Wednesday, October 08, 2008

Owen & Eaves: "How the Left Is Killing Progressivism"

Confronted with parties whose politics, policies and priorities are perceived as out of touch and ineffective, many of our friends and colleagues have opted out. Few even vote.

But they are engaged. They start non-governmental organizations, work internationally, create social enterprises, start businesses or advocate outside of organized politics. Among our peers, the progressive spirit is strong, but progressive politics just does not resonate. How did this happen? The answer is surprising.

It is not a vast right-wing conspiracy that is killing progressivism. It is the left.

Taylor Owen and David Eaves have been doing some serious thinking. The result is in the Literary Review of Canada.

Make of it what you will, but their essay makes particular sense as a contribution to a conversation that has been unfolding for some time in such places as the Eustonian-toned Democratiya, and among our friends over at Platypus 1917 (On Zombies and Sectarians: The Left is Dead), and also, in a roundabout way, in the pages of Rebel Sell: Why The Culture Can't Be Jammed, by Andrew Potter and Joseph Heath (see Soaked in the Blood of Jerry Garcia.)

It was via Potter I noticed it in the first place.

2 Comments:

Blogger The Plump said...

In some ways the Third Way was the dying gasp of the baby boomer centre left. At the same time, it was an acceptance that something new was possible, and needed.

I have another take on it. It was the attempt by baby boomers to preserve and justify their privilege by abandoning the egalitarianism of the traditional left. It was not a dying gasp of the centre left, but an agent of its assassination.

And in the list of activisms people are engaging in, I notice there is no mention of the labour movement.

To rely on the 'creative classes' as the basis for a new progressive left is to divorce it from the interests and experience of the real creative classes - the ones who do the work.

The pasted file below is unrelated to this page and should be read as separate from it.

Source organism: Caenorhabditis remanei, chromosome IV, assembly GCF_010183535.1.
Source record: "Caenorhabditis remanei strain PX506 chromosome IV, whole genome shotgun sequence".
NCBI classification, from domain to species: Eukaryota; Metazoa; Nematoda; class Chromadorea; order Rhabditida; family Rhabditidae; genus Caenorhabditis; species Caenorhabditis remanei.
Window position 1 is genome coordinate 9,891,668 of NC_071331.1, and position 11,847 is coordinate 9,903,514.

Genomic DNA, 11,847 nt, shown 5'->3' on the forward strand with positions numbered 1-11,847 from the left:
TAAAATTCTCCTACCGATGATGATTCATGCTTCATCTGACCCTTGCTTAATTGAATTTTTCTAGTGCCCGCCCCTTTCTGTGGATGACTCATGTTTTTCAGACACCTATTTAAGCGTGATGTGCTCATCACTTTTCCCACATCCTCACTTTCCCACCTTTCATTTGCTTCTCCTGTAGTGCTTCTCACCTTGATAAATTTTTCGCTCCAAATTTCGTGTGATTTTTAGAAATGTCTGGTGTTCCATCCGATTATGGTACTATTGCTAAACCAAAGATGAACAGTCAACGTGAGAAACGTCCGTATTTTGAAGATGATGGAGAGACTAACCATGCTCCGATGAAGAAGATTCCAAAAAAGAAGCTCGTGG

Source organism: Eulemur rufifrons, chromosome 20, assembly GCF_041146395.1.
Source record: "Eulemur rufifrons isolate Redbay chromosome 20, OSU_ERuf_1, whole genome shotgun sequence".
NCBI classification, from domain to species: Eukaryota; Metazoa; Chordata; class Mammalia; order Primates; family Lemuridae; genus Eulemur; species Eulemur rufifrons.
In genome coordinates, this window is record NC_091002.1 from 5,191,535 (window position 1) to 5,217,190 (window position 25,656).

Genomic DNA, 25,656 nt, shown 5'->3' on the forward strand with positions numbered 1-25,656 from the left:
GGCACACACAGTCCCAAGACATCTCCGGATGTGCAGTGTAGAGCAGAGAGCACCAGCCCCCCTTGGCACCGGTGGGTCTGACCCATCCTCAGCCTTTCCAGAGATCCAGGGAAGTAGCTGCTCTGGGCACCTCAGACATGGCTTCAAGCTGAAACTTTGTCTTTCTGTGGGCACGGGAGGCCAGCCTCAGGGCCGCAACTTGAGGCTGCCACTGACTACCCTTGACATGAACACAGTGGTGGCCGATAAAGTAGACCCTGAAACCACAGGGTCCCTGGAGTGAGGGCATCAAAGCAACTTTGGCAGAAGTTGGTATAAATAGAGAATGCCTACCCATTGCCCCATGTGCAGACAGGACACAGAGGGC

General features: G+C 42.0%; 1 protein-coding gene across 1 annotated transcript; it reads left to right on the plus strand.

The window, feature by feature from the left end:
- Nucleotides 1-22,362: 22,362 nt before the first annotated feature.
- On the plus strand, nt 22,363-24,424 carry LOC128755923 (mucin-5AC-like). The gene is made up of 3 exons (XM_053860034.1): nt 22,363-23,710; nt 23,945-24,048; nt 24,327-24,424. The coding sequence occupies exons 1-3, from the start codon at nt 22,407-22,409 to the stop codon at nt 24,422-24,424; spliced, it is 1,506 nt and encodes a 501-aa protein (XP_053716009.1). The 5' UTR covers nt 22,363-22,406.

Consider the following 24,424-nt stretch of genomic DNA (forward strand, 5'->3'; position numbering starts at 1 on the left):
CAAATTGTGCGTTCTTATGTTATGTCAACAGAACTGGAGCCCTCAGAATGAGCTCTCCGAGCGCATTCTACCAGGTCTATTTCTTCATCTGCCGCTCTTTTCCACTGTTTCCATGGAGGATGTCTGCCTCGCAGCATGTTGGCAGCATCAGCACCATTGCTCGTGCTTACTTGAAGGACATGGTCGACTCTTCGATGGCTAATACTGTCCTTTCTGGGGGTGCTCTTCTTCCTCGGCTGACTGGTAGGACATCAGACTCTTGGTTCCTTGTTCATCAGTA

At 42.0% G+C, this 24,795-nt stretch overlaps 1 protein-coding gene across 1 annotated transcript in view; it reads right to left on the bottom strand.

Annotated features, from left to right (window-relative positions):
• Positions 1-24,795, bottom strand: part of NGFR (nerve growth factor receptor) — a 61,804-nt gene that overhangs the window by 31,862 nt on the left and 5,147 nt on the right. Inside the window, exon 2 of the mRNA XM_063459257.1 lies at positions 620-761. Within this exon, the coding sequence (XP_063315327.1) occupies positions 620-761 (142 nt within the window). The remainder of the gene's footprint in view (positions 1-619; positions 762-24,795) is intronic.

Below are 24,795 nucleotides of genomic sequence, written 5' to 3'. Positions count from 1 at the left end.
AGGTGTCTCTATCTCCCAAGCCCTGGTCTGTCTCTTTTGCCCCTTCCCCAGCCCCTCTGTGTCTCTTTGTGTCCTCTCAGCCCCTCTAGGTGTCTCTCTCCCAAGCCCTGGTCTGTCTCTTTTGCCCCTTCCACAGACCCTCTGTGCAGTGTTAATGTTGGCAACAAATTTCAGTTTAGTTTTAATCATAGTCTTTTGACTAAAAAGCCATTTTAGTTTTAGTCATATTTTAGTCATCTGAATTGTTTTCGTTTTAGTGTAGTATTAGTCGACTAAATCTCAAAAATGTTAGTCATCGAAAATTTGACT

I am with them on the anti-hierarchy, but the idea of a transition into knowledge economies is overblown, whilst to invest all their hopes in a single candidate is an exercise in wishful thinking.

Dilettante, middle class 'thinking' gave us the woeful positions on Afghanistan that you have hammered beautifully. There is another stage to go in left renewal, not to base hopes in a technocratic elite, but to build roots amongst those at the bottom - the most vital and the most oppressed.

2:40 PM  
Blogger Transmontanus said...

Good one, Gadge. As for the Third Way in Canada, its most vocal champion was Jean Chretien, a Liberal prime minister. Eaves and Owen are Liberals.

Where I think Eaves and Owen have a very good point, however, is in the phenomenon of optimistic and effective "activism" that's taking place so far outside the conventional "left" that it is as though the "left" doesn't even exist, at best, or at worst, the "left" serves to actually undermine it. Global-scale examples would include the landmines treaty, agitation over Darfur, the Israeli-Palestinian "One Voice" movement, etc. Afghan solidarity work - a huge effort that involves hundreds of Canadian activists, mostly women, is another. I was also happy to see Eaves and Owen recognize the significance of the analysis and the work of Calvin Helin, from the Tsimshian Nation. Calvin and I go way, way back.

3:06 PM  

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